Security researchers at Bitdefender have identified a new Android malware, dubbed Triout, which disguises itself as a popular app to deliver the malware, according to a recent blog post published last Thursday (Feb.7th).
The app, known as Psiphon and packaged as com.psiphon3, is designed to bypass censored or blocked websites by leveraging a series of proxies to deliver the malware. The app has over 50 million installations and over 1 million reviews in the Google Play Store.
The tampered app was not distributed via the official Google Play Store, but was found on third-party app stores, Bitdefender said.
The app comes bundled with three adware components – Google Ads, Inmobi Ads, Mopub Ads – to generate “some revenue on the side for threat actors”.
The Triout malware can record phone calls, log incoming text messages, record videos, take pictures, and collect GPS coordinates, said Liviu Arsene, the author of the report.
Both the fake and the original app share the same user interface and functionalities, meaning that attackers only “focused on adding the spyware to avoid raising any suspicion”.
The tampered version seems to have used “the v91 version of the original application when distributing the Triout spyware,” researchers said. The current version of the legitimate app – at the time of writing – is v241”.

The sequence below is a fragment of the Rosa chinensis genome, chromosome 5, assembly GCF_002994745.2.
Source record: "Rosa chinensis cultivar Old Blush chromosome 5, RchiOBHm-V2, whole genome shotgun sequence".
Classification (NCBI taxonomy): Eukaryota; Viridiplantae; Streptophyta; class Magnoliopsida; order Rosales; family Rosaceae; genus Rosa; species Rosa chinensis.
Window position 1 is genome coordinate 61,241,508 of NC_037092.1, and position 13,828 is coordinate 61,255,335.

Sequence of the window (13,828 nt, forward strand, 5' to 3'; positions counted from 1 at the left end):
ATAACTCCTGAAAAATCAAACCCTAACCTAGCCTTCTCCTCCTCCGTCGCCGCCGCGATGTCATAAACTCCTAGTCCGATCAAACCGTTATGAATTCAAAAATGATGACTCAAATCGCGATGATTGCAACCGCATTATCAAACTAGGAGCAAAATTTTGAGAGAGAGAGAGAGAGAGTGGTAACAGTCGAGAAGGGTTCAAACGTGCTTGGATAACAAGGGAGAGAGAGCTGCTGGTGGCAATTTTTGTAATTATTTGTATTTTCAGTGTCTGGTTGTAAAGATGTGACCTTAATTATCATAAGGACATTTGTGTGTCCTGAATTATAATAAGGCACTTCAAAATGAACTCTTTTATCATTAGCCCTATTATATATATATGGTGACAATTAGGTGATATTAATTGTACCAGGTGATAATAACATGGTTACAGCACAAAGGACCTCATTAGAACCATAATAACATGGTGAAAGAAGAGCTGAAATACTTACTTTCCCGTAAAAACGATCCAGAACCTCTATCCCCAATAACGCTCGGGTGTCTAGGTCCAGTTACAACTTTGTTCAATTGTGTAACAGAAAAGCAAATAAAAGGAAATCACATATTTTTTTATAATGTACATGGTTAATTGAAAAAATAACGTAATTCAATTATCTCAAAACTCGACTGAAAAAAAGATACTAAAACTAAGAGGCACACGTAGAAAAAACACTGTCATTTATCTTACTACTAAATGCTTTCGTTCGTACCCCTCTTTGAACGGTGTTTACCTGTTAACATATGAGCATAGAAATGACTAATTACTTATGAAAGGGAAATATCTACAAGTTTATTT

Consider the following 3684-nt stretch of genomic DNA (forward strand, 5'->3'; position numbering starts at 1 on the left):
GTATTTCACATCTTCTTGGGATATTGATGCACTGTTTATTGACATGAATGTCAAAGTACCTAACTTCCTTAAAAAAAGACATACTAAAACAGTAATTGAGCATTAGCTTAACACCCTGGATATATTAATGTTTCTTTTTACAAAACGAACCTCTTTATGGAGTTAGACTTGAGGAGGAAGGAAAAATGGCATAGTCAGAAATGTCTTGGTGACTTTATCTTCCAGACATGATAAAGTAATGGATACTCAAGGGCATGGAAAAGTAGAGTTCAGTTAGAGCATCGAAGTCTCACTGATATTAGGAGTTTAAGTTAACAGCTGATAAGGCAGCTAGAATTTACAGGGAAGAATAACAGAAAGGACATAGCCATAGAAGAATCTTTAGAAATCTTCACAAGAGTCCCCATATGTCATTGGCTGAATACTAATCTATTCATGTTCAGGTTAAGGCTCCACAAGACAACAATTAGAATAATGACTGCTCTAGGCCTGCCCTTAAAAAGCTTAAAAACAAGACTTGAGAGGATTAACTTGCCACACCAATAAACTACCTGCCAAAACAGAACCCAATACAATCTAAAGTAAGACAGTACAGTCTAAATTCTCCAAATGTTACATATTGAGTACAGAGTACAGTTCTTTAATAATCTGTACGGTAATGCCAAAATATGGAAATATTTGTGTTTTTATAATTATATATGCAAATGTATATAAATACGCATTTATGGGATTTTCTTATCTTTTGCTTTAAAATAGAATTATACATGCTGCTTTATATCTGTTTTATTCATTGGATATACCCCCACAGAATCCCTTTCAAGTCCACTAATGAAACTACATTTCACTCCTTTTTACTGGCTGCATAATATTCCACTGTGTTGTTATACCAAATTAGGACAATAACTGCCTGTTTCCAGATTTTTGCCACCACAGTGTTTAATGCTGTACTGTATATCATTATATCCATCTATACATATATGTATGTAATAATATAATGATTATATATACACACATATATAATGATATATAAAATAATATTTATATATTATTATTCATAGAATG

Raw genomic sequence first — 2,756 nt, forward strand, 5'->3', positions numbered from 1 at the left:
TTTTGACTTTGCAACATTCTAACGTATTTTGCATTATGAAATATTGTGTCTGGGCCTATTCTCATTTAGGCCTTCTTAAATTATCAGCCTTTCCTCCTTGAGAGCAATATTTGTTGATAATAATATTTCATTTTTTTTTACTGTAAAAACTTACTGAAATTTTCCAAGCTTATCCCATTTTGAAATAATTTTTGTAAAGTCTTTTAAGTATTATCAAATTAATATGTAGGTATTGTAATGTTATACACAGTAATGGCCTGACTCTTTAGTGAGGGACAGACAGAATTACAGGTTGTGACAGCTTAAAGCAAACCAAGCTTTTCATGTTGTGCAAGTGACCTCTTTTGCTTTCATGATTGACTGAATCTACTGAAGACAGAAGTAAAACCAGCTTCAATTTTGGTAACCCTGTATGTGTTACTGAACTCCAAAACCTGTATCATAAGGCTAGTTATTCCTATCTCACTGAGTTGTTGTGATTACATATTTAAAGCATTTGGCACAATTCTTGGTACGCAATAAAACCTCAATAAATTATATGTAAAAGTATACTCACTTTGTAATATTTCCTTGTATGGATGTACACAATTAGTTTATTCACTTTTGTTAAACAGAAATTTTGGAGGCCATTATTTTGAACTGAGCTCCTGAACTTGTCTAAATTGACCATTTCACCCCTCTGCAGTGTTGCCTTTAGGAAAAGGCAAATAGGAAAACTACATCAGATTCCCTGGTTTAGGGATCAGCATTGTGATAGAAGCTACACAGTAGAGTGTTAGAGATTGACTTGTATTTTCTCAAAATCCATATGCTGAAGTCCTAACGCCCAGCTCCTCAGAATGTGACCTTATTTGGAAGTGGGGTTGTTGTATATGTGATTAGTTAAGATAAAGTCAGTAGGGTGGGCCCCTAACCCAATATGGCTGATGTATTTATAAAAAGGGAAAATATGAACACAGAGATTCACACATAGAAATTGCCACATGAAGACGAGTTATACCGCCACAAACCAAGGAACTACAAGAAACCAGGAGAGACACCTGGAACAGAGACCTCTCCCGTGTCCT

The cybercriminals also changed the C&C server where information collected is sent to the new version of the app.
“The new C&C IP address (“188.8.131.52”) is still operational at the time of writing and seems to point to a French website (“magicdeal.fr”) that displays deals and discounts for various products,” Arsene said.
“It is currently unknown whether the website is a decoy or a legitimate website that the threat actors compromised to use as a C&C server,” the researcher added.
The new tampered version was discovered on 11th October 2018 and has been active from May to December of last year, with at least seven devices infected, including five in South Korea and two in Germany. Previous campaigns appeared to focus on Israel.
“The proliferation of Android devices has renewed interest from threat actors in developing malware and spyware frameworks,” Arsene said.
“The ubiquity of these devices in our daily lives, the level of information they can access, and the amount of sensors they’re equipped with (e.g. camera, microphone, GPS, etc.) turn them into the perfect spies if weaponised by malware,” he added.
“While the Triout Android spyware framework itself does not seem to have undergone changes in terms of code or capabilities, the fact that new samples are emerging and that threat actors are using extremely popular apps to bundled the malware may herald more incidents such as this in the near future.”